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Holiday Safety Tips for Kids

Tips to help enjoy a safe holiday season

By

Updated December 09, 2009

Don't hang stockings with heavy stocking hangers if you have young kids in the house.

Christmas stockings can be a hidden hazard if they are hung with heavy stocking hangers, which can fall on and injure younger kids.

Photo by Getty Images / Steve Cole
The holidays are a fun time of year for most children, with the anticipation of getting gifts, seeing family and being out of school. It is also an important time of year to be mindful of your children's safety.

Holiday decorations, traveling, new toys, and visiting homes that may not be childproofed, can put your children in danger.

Some simple precautions can help to make sure that your children have a fun and safe holiday.

Childproofing for the Holidays

Most parents understand the importance of childproofing their homes. Gates on stairs, using smoke and carbon monoxide detectors, and keeping medicines and poisons out of reach are fairly standard in many homes. In addition to the risks of holiday decorations, younger children can get into trouble if they visit a home during the holidays (or anytime of year) that isn't childproofed.

It is especially likely that a home isn't childproofed if you are visiting grandma and grandpa and they don't usually have children in the house. In addition to not having safety locks on cabinets, gates on stairs, covers on electrical outlets, etc., they may also have prescription medications that aren't in a child resistant container. Things to be especially watchful for, and which you may want to ask about, include:

  • Do they have a pool? Does it have a fence with a self-closing, self-latching gate? Can the children get to the area where the pool is located?
  • Are there guns in the house? Are they stored unloaded in a locked box with the bullets locked separately?
  • Are there small objects, such as hard candy or nuts in candy dishes, where younger children can get them?
  • Are there gates on the stairs?
  • Are medications, poisons and household cleaners out of reach?
  • Do they have a pet that may harm the children, such as a rottweiler, pit bull or German shepherd?
  • If your child has food allergies, will they be serving that food?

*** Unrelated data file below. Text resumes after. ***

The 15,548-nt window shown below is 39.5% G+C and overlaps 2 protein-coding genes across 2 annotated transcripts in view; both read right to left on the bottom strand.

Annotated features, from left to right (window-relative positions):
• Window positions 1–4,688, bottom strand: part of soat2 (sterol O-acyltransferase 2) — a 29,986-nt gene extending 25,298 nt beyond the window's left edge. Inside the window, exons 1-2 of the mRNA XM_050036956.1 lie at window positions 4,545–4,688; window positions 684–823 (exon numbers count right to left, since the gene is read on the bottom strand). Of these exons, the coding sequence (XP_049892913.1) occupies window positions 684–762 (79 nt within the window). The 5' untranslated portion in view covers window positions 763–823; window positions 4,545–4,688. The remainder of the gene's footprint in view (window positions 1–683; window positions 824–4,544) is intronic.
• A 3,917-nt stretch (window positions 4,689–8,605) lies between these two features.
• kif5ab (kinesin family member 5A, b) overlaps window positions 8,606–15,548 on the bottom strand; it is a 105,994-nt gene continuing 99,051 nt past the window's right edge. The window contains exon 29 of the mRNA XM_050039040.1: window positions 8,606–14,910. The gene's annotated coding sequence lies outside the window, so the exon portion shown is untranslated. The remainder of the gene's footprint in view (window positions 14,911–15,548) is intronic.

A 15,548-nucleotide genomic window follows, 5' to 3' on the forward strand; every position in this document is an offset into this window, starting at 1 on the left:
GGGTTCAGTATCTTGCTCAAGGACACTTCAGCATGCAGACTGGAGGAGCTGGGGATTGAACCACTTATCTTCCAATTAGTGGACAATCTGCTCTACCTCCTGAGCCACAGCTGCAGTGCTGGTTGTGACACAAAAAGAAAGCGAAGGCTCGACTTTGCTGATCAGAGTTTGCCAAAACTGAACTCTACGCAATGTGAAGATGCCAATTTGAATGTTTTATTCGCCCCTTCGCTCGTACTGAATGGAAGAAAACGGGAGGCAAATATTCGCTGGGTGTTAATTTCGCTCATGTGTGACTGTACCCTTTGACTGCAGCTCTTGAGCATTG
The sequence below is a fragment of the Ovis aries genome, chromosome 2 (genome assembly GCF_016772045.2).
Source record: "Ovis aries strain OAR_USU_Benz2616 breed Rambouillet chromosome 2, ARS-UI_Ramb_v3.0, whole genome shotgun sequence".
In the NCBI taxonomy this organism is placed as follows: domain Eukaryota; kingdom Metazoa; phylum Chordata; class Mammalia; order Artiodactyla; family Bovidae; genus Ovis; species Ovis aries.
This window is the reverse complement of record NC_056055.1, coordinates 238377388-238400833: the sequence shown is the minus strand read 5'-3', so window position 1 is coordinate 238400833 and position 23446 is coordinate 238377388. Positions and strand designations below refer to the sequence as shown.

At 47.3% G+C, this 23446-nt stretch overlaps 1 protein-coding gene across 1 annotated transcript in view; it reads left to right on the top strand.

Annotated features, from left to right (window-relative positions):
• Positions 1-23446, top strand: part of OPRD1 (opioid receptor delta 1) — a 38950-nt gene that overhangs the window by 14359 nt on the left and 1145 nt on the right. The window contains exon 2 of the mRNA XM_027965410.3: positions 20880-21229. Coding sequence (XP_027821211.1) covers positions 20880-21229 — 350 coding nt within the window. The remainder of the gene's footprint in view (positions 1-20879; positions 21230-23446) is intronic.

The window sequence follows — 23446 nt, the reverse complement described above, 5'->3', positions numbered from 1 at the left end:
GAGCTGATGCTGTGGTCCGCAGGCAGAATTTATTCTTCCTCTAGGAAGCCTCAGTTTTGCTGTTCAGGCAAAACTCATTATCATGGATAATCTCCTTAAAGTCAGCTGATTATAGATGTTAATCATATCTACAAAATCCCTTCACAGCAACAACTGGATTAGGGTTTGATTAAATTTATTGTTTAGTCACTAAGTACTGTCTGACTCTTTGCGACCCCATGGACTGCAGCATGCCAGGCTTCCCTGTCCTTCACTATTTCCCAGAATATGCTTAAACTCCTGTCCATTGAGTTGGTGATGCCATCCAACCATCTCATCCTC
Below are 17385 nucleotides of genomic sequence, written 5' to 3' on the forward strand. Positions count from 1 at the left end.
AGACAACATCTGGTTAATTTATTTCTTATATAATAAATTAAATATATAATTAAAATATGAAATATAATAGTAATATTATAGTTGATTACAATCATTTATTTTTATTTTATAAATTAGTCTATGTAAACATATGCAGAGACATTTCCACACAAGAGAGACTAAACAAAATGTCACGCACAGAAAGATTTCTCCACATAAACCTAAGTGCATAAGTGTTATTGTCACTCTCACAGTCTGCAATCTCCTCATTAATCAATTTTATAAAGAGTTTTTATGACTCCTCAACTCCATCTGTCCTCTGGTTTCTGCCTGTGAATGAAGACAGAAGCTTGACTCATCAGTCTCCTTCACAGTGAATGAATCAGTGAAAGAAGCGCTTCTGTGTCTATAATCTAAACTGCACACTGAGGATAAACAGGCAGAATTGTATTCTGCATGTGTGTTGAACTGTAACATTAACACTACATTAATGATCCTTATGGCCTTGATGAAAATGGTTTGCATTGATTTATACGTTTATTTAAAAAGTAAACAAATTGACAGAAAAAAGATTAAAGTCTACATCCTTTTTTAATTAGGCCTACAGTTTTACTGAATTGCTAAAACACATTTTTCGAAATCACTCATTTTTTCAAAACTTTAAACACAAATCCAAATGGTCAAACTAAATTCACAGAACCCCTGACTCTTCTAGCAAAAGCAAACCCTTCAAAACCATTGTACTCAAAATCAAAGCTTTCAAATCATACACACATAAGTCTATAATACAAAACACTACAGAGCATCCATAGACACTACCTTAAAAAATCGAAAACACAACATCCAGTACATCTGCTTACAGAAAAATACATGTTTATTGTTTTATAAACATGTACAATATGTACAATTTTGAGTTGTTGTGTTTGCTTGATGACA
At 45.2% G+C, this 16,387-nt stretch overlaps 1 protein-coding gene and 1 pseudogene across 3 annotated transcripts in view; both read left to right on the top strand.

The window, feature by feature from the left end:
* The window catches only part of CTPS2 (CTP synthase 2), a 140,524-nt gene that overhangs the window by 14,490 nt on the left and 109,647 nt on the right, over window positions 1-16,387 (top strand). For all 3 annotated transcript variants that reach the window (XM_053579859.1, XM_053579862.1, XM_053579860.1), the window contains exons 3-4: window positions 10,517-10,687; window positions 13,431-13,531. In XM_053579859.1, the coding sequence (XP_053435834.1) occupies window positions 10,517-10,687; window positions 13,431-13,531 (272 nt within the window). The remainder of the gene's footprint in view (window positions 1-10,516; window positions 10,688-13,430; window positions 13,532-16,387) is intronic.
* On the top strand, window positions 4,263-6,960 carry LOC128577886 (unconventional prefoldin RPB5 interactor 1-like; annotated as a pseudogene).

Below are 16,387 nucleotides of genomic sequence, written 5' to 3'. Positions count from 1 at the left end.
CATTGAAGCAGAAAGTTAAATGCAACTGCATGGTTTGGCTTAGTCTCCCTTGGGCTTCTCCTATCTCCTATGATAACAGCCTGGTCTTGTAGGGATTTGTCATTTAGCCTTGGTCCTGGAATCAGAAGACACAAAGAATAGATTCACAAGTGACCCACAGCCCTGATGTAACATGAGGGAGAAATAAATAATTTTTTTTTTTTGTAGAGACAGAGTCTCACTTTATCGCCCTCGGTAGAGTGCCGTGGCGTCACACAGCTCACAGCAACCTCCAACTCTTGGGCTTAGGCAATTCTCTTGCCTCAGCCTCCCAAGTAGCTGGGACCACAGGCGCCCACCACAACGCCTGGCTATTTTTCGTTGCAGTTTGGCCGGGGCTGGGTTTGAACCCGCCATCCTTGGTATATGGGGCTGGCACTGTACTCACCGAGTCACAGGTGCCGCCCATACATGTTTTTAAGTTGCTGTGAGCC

You may think that you will just watch your child more closely, even if the house isn't childproofed, but this is hard if there are a lot of family members and friends present and the kids are all playing together. If there are going to be a lot of younger children present at a holiday gathering, you might consider volunteering to go over before hand and childproof the house for them.

Toy Safety

The following tips will help consumers choose appropriate toys:
  • Select safe toys to suit the age, abilities, skills, and interest level of the intended child. Toys too advanced may pose safety hazards to younger children.
  • For infants, toddlers, and all children who still mouth objects, avoid toys with small parts which could pose a fatal choking hazard.
  • Look for sturdy construction, such as tightly secured eyes, noses, and other potential small parts.
  • For all children under age 8, avoid toys that have sharp edges and points.
  • Do not purchase electric toys with heating elements for children under age 8.
  • Be a label reader. Look for labels that give age recommendations and use that information as a guide.
  • Check instructions for clarity. They should be clear to you, and when appropriate, to the child.
  • Immediately discard plastic wrappings on toys, which can cause suffocation, before they become deadly playthings.
  • If your child is going to be getting something that he can ride, such as a bicycle, inline skates, scooter, or a skateboard, be sure that he also gets the appropriate protective equipment, including a helmet and pads.
  • Discourage your kids from playing with BB and pellet guns.
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